Baraheen tries to keep life as normal as possible for her tight family unit. She says she has few friends, as time with other people is time away from her children. Her husband was the sociable creature who teased her out of her shell. Without him to coax her, she has retreated back inside.
There is shopping for groceries, occasional trips to the mall to see a film with the children, visits to her aunt and sister living nearby, and trips to drop Fahina off at debating club, where she has excelled, but otherwise she rarely leaves her four walls.
Baraheen's sickly mother, who lived with them for four years but moved to New York in 2006 to be closer to her doctor, urged her to do something for herself so she would not be isolated when the children left. But the thought of remarrying is anathema: "For me it is impossible. I will never be able to love another person and I do not know how to let another person in my life without love.
"Sometimes people say they wish I had someone in my life and I tell them that's a curse. I want people to pray that I do not find anyone. I want to die as his wife."
This year they will mark 9/11 as they always do, praying quietly at home, then forcibly changing their mood and holding back their tears to celebrate Farqad's birthday two days later.
Baraheen stays in touch with her husband's family in Bangladesh and last saw them on a trip three years ago, stopping en route to stay with a cousin in Abu Dhabi for a week. "Abu Dhabi felt like a piece of heaven. I wish I could live there," she sighs. "We wanted to stay for a whole month. The shopping and all the halal restaurants were amazing."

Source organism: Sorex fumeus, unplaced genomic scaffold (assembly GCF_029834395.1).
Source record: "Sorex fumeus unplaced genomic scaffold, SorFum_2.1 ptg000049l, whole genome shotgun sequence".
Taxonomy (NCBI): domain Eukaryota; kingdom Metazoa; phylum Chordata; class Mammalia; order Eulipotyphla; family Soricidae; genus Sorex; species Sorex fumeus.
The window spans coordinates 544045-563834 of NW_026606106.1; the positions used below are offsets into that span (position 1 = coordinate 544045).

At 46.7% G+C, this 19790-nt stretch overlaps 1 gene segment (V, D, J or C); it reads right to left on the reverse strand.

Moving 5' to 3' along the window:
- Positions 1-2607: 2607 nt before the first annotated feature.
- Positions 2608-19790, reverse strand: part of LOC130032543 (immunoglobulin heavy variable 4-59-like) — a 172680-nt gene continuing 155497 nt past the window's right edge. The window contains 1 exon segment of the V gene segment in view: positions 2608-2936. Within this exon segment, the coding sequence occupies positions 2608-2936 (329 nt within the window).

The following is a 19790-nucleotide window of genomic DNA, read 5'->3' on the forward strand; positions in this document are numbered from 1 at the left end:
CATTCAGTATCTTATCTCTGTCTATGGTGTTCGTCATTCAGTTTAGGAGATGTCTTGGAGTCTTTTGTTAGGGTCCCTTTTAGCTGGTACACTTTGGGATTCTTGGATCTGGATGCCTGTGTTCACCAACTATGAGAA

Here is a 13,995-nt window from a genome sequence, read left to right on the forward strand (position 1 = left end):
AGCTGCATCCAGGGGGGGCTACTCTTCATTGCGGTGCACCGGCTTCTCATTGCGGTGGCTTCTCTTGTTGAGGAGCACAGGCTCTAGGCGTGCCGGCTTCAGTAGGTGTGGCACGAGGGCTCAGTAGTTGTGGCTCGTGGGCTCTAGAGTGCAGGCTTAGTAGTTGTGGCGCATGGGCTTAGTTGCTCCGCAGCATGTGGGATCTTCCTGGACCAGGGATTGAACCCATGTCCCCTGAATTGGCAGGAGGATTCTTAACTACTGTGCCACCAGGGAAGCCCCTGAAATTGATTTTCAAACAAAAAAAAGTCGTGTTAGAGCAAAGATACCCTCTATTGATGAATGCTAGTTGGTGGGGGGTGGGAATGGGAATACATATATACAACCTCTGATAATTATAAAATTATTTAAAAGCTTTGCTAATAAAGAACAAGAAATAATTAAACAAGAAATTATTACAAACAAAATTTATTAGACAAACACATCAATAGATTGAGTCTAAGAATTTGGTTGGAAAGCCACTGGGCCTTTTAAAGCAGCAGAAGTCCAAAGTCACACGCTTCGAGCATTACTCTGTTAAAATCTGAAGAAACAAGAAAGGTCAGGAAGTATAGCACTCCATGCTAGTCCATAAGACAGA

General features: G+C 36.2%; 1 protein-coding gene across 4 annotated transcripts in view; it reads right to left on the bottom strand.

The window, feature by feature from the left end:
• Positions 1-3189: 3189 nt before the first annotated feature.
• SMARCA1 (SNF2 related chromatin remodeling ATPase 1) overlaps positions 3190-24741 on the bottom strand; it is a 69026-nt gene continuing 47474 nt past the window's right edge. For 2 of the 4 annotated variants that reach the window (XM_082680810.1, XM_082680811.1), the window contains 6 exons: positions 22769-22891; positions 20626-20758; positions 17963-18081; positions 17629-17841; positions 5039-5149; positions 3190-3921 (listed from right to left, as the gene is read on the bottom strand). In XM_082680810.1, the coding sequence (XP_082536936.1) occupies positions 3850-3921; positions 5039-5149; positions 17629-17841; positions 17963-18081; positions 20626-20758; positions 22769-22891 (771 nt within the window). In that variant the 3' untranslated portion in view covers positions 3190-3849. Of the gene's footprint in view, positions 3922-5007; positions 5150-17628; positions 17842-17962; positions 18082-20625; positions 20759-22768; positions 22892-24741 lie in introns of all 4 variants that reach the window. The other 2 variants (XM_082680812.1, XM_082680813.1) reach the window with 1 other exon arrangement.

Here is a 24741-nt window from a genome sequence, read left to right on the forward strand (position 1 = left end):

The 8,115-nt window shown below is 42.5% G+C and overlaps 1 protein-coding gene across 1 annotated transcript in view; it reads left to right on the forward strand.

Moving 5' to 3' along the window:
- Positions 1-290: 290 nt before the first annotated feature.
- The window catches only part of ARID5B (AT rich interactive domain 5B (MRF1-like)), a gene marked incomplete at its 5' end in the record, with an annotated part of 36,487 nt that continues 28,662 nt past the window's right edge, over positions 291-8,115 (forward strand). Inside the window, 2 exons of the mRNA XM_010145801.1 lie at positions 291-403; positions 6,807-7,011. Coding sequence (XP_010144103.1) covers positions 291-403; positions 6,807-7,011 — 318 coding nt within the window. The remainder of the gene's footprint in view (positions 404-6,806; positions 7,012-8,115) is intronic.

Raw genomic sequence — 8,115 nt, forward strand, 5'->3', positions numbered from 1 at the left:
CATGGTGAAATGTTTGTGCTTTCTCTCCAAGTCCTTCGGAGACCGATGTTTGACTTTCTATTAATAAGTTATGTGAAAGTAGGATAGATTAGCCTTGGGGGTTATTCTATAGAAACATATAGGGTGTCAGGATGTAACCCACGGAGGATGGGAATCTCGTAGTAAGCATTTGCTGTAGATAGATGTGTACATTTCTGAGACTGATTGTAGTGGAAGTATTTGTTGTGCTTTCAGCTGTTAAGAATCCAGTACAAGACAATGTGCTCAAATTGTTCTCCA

The coming months will pose a dilemma, however. The Edmond house has gone on the market and while Baraheen would be happy to stay the rest of her life in Oklahoma, she is contemplating returning to New York because of her mother's ill health. If Fahina is accepted at an east coast university, that will also give her a reason to move.
Baraheen says: "It is not painful going to New York any more, it gives me the sweetest feeling thinking of the places we used to go.
"I do not feel the memories are suffocating or torturing me. I am much stronger than before."
Fahina says she often thinks of the sacrifices her father made to give her and Farqad a better life: "He was a waiter but there was so much more to him than that.
"He knew in Bangladesh he would have a really good lifestyle but he moved here because this is the best place to have a family and raise children. It is my responsibility to deliver that emotion to Farqad and tell him what I knew about my dad otherwise he will never have an idea."
For Baraheen, a life she never predicted has meant re-appraising the American dream that brought her husband to the US in the first place. "This is my home now," she says. "I cannot imagine moving back to Bangladesh. America is my home and the dream is my children."